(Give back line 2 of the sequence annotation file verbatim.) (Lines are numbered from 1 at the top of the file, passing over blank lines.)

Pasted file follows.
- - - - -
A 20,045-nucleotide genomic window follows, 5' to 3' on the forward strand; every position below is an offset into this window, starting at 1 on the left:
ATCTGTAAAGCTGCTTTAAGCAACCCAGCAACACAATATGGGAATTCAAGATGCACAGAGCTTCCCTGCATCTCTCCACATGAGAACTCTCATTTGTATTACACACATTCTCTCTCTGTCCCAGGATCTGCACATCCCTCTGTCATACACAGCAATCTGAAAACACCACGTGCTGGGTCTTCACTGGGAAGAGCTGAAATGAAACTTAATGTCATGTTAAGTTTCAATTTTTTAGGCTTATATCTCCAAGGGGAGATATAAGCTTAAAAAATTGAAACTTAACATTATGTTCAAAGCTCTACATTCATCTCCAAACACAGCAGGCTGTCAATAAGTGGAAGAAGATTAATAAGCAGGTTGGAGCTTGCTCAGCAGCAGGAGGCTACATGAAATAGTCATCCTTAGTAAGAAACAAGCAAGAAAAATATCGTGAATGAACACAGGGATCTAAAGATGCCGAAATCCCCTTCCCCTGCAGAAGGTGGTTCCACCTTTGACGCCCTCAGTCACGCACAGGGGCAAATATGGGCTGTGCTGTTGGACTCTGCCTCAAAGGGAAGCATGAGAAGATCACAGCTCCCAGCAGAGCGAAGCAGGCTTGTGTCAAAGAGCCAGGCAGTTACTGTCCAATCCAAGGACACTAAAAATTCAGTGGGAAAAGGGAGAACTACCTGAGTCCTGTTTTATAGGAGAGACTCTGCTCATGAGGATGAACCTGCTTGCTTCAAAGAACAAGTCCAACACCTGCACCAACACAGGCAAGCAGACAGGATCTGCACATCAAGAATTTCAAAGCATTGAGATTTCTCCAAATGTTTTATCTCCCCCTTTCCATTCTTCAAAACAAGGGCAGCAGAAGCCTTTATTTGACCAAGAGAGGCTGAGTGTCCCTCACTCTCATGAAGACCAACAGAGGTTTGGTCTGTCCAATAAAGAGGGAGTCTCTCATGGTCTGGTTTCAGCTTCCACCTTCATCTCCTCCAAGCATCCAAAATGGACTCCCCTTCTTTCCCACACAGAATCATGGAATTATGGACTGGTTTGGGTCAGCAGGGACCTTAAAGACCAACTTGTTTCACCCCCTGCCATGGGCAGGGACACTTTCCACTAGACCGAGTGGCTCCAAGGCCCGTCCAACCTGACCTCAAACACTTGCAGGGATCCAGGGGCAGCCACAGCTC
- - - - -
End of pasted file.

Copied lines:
ATCTGTAAAGCTGCTTTAAGCAACCCAGCAACACAATATGGGAATTCAAGATGCACAGAGCTTCCCTGCATCTCTCCACATGAGAACTCTCATTTGTATTACACACATTCTCTCTCTGTCCCAGGATCTGCACATCCCTCTGTCATACACAGCAATCTGAAAACACCACGTGCTGGGTCTTCACTGGGAAGAGCTGAAATGAAACTTAATGTCATGTTAAGTTTCAATTTTTTAGGCTTATATCTCCAAGGGGAGATATAAGCTTAAAAAATTGAAACTTAACATTATGTTCAAAGCTCTACATTCATCTCCAAACACAGCAGGCTGTCAATAAGTGGAAGAAGATTAATAAGCAGGTTGGAGCTTGCTCAGCAGCAGGAGGCTACATGAAATAGTCATCCTTAGTAAGAAACAAGCAAGAAAAATATCGTGAATGAACACAGGGATCTAAAGATGCCGAAATCCCCTTCCCCTGCAGAAGGTGGTTCCACCTTTGACGCCCTCAGTCACGCACAGGGGCAAATATGGGCTGTGCTGTTGGACTCTGCCTCAAAGGGAAGCATGAGAAGATCACAGCTCCCAGCAGAGCGAAGCAGGCTTGTGTCAAAGAGCCAGGCAGTTACTGTCCAATCCAAGGACACTAAAAATTCAGTGGGAAAAGGGAGAACTACCTGAGTCCTGTTTTATAGGAGAGACTCTGCTCATGAGGATGAACCTGCTTGCTTCAAAGAACAAGTCCAACACCTGCACCAACACAGGCAAGCAGACAGGATCTGCACATCAAGAATTTCAAAGCATTGAGATTTCTCCAAATGTTTTATCTCCCCCTTTCCATTCTTCAAAACAAGGGCAGCAGAAGCCTTTATTTGACCAAGAGAGGCTGAGTGTCCCTCACTCTCATGAAGACCAACAGAGGTTTGGTCTGTCCAATAAAGAGGGAGTCTCTCATGGTCTGGTTTCAGCTTCCACCTTCATCTCCTCCAAGCATCCAAAATGGACTCCCCTTCTTTCCCACACAGAATCATGGAATTATGGACTGGTTTGGGTCAGCAGGGACCTTAAAGACCAACTTGTTTCACCCCCTGCCATGGGCAGGGACACTTTCCACTAGACCGAGTGGCTCCAAGGCCCGTCCAACCTGACCTCAAACACTTGCAGGGATCCAGGGGCAGCCACAGCTC